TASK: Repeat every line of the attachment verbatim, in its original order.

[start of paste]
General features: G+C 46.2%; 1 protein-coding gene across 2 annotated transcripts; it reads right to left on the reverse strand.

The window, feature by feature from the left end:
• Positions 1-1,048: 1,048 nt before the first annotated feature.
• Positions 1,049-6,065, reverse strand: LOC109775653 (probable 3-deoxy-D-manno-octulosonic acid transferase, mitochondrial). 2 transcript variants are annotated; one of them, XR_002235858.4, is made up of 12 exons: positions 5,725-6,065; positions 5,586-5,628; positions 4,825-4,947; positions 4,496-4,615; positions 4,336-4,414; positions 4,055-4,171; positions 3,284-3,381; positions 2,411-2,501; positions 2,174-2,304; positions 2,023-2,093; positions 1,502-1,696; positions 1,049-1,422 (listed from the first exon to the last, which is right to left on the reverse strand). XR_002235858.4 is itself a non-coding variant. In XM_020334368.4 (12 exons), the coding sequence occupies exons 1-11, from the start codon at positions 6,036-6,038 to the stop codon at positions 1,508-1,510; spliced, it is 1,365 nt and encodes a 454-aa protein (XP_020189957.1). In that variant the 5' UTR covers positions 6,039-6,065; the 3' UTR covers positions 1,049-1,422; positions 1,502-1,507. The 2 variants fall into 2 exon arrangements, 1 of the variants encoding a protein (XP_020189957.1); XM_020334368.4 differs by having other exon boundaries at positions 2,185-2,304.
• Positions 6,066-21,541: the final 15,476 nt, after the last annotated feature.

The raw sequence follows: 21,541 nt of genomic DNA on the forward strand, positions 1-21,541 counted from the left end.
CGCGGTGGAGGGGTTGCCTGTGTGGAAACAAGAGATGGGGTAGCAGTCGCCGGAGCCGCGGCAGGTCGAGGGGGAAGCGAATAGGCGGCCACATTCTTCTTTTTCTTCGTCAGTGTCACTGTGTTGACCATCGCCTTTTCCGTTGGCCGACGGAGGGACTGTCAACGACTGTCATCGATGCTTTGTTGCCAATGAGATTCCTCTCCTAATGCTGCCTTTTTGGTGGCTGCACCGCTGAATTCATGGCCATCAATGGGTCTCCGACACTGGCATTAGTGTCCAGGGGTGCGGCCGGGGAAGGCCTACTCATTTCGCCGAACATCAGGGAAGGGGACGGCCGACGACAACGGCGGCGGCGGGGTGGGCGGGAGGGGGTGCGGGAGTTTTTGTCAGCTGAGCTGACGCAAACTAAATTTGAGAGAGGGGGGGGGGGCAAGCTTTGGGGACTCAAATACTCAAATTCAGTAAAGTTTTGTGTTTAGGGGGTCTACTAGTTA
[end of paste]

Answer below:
General features: G+C 46.2%; 1 protein-coding gene across 2 annotated transcripts; it reads right to left on the reverse strand.

The window, feature by feature from the left end:
• Positions 1-1,048: 1,048 nt before the first annotated feature.
• Positions 1,049-6,065, reverse strand: LOC109775653 (probable 3-deoxy-D-manno-octulosonic acid transferase, mitochondrial). 2 transcript variants are annotated; one of them, XR_002235858.4, is made up of 12 exons: positions 5,725-6,065; positions 5,586-5,628; positions 4,825-4,947; positions 4,496-4,615; positions 4,336-4,414; positions 4,055-4,171; positions 3,284-3,381; positions 2,411-2,501; positions 2,174-2,304; positions 2,023-2,093; positions 1,502-1,696; positions 1,049-1,422 (listed from the first exon to the last, which is right to left on the reverse strand). XR_002235858.4 is itself a non-coding variant. In XM_020334368.4 (12 exons), the coding sequence occupies exons 1-11, from the start codon at positions 6,036-6,038 to the stop codon at positions 1,508-1,510; spliced, it is 1,365 nt and encodes a 454-aa protein (XP_020189957.1). In that variant the 5' UTR covers positions 6,039-6,065; the 3' UTR covers positions 1,049-1,422; positions 1,502-1,507. The 2 variants fall into 2 exon arrangements, 1 of the variants encoding a protein (XP_020189957.1); XM_020334368.4 differs by having other exon boundaries at positions 2,185-2,304.
• Positions 6,066-21,541: the final 15,476 nt, after the last annotated feature.

The raw sequence follows: 21,541 nt of genomic DNA on the forward strand, positions 1-21,541 counted from the left end.
CGCGGTGGAGGGGTTGCCTGTGTGGAAACAAGAGATGGGGTAGCAGTCGCCGGAGCCGCGGCAGGTCGAGGGGGAAGCGAATAGGCGGCCACATTCTTCTTTTTCTTCGTCAGTGTCACTGTGTTGACCATCGCCTTTTCCGTTGGCCGACGGAGGGACTGTCAACGACTGTCATCGATGCTTTGTTGCCAATGAGATTCCTCTCCTAATGCTGCCTTTTTGGTGGCTGCACCGCTGAATTCATGGCCATCAATGGGTCTCCGACACTGGCATTAGTGTCCAGGGGTGCGGCCGGGGAAGGCCTACTCATTTCGCCGAACATCAGGGAAGGGGACGGCCGACGACAACGGCGGCGGCGGGGTGGGCGGGAGGGGGTGCGGGAGTTTTTGTCAGCTGAGCTGACGCAAACTAAATTTGAGAGAGGGGGGGGGGGCAAGCTTTGGGGACTCAAATACTCAAATTCAGTAAAGTTTTGTGTTTAGGGGGTCTACTAGTTA